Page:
AAWH 5th Congress
Asia and the Globe: Connecting the Past with the Present
12-13 October 2022
Jawaharlal Nehru university
New Delhi, India
Popular Movements and the State
The last couple of centuries have witnessed a wide variety of popular movements in Asia. These movements have been against all kind of states. Initially they were against autocratic indigenous rulers or against the rapacious colonial states. The colonial states themselves were varied depending on which country was the metropolitan, colonizing power. French, British, Japanese, Portuguese or Dutch colonial states were different in character spawning vastly different kinds of movements against them. Asia, like in other parts of the world, witnessed popular movement against post-colonial Communist regimes, liberal democratic regimes, right-wing military/bureaucratic dictatorships as well as religious identity based oppressive regimes. Papers in this panel will bring out the rich variety of popular movements and how they succeeded or failed against different kinds of states. These papers will bring out the best practices historically in popular movements successfully overthrowing or transforming the state and thus will provide a direction for the future globally. Conversely papers could analyze the complex circumstances which explain failed popular movements.
Prof. Mridula Mukherjee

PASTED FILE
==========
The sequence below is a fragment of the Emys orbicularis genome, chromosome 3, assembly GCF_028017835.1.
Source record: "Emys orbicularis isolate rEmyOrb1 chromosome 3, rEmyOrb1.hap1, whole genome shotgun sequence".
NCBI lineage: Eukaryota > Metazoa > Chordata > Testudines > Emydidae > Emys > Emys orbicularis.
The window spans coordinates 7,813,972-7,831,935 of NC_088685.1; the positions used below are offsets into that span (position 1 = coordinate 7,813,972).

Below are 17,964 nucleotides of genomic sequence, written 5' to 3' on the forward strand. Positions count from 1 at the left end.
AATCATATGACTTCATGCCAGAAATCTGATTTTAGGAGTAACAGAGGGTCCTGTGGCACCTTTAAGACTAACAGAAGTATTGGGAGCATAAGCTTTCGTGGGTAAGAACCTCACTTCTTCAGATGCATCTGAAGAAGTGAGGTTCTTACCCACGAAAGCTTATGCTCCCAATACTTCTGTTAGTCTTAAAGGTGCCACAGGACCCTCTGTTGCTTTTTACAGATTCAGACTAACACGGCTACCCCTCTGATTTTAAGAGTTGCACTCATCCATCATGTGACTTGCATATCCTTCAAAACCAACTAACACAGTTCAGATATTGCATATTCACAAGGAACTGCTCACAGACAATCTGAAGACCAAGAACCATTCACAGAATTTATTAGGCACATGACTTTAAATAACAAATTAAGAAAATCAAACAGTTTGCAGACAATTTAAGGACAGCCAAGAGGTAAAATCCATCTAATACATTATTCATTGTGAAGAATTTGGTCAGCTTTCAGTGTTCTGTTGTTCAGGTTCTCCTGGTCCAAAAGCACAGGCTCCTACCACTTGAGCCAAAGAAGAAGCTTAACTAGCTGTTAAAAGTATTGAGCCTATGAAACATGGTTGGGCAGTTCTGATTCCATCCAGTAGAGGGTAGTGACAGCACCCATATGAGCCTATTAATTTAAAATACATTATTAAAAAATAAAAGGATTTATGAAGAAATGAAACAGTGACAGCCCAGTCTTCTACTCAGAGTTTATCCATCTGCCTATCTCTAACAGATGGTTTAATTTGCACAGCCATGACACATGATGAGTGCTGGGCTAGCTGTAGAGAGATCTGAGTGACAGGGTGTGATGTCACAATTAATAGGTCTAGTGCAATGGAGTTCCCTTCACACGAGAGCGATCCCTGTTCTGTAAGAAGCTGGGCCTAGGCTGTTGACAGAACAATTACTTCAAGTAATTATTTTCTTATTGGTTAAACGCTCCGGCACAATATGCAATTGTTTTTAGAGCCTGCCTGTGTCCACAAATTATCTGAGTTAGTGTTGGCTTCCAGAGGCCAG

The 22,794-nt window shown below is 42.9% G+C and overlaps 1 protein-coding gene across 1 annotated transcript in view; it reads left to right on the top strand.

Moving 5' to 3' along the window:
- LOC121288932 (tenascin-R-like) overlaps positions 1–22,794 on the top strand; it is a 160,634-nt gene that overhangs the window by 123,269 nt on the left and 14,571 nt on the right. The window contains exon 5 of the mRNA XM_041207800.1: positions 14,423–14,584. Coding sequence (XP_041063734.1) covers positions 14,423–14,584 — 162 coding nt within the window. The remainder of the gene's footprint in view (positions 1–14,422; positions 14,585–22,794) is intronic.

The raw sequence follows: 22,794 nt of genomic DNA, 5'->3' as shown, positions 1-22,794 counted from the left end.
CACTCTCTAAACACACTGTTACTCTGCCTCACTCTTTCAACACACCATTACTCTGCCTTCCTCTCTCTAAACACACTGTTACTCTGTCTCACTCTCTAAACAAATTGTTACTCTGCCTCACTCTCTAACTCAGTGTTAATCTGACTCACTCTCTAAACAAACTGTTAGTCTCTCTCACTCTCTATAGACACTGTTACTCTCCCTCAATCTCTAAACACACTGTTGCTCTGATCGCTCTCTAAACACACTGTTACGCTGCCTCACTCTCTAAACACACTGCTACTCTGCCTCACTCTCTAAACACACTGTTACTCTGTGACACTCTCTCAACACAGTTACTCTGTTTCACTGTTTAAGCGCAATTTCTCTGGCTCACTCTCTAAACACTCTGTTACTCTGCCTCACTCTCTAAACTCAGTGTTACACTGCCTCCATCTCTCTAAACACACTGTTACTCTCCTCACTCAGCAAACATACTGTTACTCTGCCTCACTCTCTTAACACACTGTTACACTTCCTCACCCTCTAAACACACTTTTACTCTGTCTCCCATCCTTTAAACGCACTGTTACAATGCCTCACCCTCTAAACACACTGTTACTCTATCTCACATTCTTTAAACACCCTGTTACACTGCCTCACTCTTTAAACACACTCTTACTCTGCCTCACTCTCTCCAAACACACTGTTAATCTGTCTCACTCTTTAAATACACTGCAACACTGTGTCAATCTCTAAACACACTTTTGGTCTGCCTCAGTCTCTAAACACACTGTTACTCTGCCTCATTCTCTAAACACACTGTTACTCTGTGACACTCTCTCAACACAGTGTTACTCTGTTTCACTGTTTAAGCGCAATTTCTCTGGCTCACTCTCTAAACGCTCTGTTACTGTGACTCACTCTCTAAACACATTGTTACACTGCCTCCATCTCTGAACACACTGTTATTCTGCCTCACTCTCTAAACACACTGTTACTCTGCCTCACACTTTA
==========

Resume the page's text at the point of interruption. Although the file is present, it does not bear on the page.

Professor of Modern Indian History (Retired)
Centre for Historical Studies,
Jawaharlal Nehru University
Nehru Memorial Museum and Library,
Message from Mridula Mukherjee
The role of popular movements in influencing, shaping and sometimes even determining the direction and fate of state policies, state structures, indeed, the very nature of the state itself cannot be emphasized enough. This has been brought home to us in India most recently by the year long farmers’ movement which succeeded in bringing a government known for its tough stance to bend to its wishes. In the panel on Popular movements and the State, at which I am privileged to present the keynote address, we look forward to exploring these complex and fascinating relationships, and enrich our understanding of how they impact other institutions and practices in society as a whole. We expect that scholars from different countries across Asia, representing varied cultures and historical contexts, will bring a comparative focus to the subject which will throw up fresh insights and theoretical and conceptual possibilities. My own work on and interest in the mass and popular aspects of India’s struggle for freedom, on peasant struggles against the colonial state, and on social movements in independent India, on the relationship between the nature of popular resistance and the nature of the State, makes me look forward eagerly to engage with fellow scholars who will bring their rich experience to the Vth AAWH International Conference being held in my historic city, Delhi.